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The drug shows promise as an immune therapy for cancer

The drug developed by Yale shows hope as an immune therapy for cancer

New research led by Yale can offer new immunotherapy for skin, colon, breast, pancreatic and other cancers. Credit:

A therapy developed by Yale researchers stimulates immune cells to shrink or kill tumors in mice, according to a new study published in Journal of Experimental Medicine. This therapy is effective alone or in combination with existing cancer immunotherapy, and appears to have long-lasting effects, the researchers said.

The research team, led by researchers Yale Akiko Iwasaki and Anna Pyle, examined whether synthetic RNA molecules developed to fight viruses can also trigger an immune response to tumors. The molecule, called Stem Loop RNA 14 (SLR14), is specifically designed to activate genes that detect viruses and other threats in cells.

"Our idea is to mimic viral infections in tumors, fool the immune system into thinking there is an infection and get rid of it," Iwasaki said.

To test this theory, researchers experimented with several different approaches. They injected SLR14 directly into tumors in mice and observed the destruction of cancer by strong immune system T cells. When they provide therapy to one site on the tumor, it also stimulates T cells to respond at different sites, showing a broad effect.

In another experiment, they mimicked cancer metastases by spreading tumor cells throughout the body by injecting them through the heart's left ventricle. The results show that SLR therapy in solid tumors can inhibit further growth of metastatic cancer.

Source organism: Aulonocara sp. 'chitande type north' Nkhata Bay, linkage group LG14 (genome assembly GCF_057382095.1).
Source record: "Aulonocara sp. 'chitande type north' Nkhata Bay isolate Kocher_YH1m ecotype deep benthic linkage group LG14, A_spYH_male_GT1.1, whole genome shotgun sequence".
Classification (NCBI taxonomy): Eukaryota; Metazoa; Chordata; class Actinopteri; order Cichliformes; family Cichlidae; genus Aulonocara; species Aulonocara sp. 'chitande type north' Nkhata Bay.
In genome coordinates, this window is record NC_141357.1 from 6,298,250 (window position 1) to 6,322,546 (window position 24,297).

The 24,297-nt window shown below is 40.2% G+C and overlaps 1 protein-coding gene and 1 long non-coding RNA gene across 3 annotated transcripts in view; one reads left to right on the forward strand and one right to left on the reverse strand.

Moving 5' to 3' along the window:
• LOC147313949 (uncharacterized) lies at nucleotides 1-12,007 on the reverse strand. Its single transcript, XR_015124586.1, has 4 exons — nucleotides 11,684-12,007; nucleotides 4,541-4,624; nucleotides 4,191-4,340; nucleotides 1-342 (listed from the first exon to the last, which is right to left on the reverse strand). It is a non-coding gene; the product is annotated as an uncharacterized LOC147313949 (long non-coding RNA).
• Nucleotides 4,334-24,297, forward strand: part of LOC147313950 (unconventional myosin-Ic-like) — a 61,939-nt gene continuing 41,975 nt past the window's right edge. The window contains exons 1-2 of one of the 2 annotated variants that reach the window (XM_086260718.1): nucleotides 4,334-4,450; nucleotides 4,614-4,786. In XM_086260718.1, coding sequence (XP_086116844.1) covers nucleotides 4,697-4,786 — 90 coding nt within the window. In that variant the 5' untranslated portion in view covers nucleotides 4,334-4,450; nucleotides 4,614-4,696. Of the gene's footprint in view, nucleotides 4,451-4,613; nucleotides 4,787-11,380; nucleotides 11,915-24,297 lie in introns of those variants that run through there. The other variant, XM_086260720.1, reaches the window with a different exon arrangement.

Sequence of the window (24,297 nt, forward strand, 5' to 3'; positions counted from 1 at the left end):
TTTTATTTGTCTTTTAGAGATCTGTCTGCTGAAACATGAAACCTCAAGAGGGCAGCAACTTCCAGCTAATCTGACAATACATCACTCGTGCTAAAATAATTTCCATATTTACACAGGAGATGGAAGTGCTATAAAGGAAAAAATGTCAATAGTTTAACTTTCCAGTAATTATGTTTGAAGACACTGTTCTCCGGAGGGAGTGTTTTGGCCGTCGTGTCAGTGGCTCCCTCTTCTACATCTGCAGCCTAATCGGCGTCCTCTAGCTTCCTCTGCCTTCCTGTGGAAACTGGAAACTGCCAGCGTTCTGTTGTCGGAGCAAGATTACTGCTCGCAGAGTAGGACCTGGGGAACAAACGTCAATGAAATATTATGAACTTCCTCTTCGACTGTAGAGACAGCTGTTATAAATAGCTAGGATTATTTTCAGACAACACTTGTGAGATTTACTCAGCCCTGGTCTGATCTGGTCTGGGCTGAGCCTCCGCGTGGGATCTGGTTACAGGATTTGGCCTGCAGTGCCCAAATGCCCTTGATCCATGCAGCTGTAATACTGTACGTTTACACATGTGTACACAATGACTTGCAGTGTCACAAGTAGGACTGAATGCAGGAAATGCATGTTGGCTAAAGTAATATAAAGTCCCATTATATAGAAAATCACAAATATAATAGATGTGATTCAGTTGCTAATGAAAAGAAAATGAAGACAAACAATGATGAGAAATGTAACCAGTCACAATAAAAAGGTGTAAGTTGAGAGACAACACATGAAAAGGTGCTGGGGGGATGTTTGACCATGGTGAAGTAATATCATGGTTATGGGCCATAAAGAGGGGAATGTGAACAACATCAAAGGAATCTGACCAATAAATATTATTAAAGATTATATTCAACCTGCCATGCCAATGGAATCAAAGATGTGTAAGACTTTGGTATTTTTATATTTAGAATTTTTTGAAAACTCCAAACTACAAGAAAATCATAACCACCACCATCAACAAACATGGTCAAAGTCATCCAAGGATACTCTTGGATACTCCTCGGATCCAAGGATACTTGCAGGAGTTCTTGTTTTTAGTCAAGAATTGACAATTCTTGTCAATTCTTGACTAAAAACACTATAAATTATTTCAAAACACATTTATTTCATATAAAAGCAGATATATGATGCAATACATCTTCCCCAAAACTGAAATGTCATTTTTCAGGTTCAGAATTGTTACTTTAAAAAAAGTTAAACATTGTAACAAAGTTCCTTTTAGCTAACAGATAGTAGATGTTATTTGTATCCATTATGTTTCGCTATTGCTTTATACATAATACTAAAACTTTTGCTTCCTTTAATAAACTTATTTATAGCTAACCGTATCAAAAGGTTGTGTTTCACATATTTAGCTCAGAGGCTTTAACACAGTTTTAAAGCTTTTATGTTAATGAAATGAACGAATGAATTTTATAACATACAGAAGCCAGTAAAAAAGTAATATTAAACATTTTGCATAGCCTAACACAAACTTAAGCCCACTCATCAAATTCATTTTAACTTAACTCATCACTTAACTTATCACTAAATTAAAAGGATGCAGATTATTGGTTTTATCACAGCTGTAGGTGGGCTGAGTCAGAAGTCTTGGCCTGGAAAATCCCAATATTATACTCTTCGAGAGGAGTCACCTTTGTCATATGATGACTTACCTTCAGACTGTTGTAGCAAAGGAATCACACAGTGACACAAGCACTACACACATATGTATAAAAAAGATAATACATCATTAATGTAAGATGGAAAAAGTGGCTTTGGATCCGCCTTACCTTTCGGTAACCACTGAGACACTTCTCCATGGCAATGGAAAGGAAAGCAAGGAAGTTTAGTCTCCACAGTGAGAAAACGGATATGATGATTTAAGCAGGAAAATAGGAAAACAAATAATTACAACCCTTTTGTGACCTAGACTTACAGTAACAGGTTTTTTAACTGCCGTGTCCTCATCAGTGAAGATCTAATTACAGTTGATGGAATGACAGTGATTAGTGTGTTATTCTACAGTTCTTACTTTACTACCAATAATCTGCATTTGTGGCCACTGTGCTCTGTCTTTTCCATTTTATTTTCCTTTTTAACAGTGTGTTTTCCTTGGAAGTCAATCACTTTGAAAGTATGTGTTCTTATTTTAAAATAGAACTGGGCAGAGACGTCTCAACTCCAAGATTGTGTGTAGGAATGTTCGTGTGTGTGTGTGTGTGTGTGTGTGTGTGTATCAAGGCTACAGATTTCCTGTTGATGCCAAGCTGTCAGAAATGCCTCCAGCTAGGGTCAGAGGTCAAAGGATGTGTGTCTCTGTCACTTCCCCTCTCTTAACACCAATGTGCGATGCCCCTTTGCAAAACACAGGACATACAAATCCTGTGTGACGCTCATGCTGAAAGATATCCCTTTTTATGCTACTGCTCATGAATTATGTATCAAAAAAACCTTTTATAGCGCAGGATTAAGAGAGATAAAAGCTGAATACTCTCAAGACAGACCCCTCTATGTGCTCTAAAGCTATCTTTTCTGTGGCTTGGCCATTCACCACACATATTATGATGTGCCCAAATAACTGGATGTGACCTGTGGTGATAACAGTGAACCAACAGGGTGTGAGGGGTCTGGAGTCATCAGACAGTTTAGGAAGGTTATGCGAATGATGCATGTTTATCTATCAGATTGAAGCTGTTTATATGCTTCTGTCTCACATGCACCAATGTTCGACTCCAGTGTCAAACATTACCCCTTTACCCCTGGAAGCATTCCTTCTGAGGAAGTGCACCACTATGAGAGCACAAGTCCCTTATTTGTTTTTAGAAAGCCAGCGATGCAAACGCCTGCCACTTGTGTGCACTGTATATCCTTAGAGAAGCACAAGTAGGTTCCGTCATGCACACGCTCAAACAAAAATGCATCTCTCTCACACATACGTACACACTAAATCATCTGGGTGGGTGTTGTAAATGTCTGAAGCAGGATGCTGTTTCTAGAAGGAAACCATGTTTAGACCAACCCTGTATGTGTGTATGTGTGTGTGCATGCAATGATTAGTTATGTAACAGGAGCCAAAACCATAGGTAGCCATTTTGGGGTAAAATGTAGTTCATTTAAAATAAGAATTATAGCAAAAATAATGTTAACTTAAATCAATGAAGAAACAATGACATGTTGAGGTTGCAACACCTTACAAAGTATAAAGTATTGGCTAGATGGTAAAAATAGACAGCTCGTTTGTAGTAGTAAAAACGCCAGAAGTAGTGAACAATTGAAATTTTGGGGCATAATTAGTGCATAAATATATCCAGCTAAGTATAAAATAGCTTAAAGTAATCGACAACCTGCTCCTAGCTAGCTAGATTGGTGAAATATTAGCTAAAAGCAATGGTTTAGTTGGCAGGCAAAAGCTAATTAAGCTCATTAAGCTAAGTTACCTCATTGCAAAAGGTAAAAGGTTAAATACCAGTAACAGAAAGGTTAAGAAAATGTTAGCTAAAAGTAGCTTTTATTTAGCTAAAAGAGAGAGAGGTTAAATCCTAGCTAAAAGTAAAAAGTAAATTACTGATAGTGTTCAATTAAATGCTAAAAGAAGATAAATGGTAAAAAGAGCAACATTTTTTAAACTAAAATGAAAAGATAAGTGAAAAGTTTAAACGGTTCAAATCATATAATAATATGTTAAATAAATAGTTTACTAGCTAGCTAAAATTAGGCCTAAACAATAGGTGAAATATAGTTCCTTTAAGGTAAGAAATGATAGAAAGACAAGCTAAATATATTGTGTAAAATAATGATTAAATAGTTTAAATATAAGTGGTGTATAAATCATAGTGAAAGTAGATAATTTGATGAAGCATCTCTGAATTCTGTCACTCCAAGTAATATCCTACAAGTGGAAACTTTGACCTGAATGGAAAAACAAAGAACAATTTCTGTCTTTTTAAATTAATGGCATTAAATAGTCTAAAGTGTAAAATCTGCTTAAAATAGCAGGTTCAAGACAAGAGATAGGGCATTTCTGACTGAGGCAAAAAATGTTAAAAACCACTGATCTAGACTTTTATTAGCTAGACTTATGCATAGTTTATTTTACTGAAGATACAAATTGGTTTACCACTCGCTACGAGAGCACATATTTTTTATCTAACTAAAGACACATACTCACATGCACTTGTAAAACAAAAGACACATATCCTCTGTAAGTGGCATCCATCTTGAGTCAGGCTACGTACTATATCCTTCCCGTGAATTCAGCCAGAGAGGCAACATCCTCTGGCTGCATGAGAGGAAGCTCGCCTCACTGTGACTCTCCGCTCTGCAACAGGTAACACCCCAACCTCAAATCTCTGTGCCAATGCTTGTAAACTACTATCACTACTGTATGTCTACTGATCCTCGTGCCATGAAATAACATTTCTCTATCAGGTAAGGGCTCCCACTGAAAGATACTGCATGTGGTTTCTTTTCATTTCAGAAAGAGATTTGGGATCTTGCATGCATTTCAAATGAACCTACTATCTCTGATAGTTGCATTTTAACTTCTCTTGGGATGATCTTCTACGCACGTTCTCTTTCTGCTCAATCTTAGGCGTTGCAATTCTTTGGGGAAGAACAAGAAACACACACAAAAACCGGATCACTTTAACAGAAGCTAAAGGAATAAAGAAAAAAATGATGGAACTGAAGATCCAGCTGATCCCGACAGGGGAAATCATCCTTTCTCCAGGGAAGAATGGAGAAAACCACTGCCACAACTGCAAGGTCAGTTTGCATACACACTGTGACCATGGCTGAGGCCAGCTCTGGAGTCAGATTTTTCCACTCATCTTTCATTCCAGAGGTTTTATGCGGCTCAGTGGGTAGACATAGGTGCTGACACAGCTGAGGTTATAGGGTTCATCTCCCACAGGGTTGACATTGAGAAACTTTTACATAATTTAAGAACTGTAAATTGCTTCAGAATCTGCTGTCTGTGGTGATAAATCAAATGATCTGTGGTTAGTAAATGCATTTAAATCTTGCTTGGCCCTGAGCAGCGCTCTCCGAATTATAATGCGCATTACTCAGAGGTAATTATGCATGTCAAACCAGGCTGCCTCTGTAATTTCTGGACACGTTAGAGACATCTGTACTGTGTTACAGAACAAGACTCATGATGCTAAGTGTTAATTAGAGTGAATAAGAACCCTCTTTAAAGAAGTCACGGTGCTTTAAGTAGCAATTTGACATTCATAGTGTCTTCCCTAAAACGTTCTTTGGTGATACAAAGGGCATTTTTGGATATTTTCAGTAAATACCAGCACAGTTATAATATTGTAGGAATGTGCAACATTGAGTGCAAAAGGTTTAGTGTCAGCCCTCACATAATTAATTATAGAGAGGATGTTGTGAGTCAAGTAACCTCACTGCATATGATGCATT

Further investigation shows that SLR14 is comparable to existing cancer immunotherapy drugs, and can improve its anti-tumor response. "This has a significant effect as a single therapeutic agent, and when combined with current immune therapy, we see a synergistic effect," Iwasaki noted.

The researchers also found that the "memory" of the immune system was induced by therapy, protecting animals from recurrence. "We need to use the immune system, which has a long memory, to find tumors and kill them before they become cancerous. We show this long-term immunity after SLR injection," he said.

The next step in research is testing the therapy itself, and in combination with other therapies, in trials in humans.

Scientists help the immune system find hidden cancer cells

Further information:
Xiaodong Jiang et al. Intratumoral delivery of RIG-I SLR14 agonists induces a strong antitumor response, Journal of Experimental Medicine (2019). DOI: 10.1084 / jem.20190801

Provided by
Yale University

Drugs show promise as immune therapy for cancer (2019, 15 October)
taken October 15, 2019

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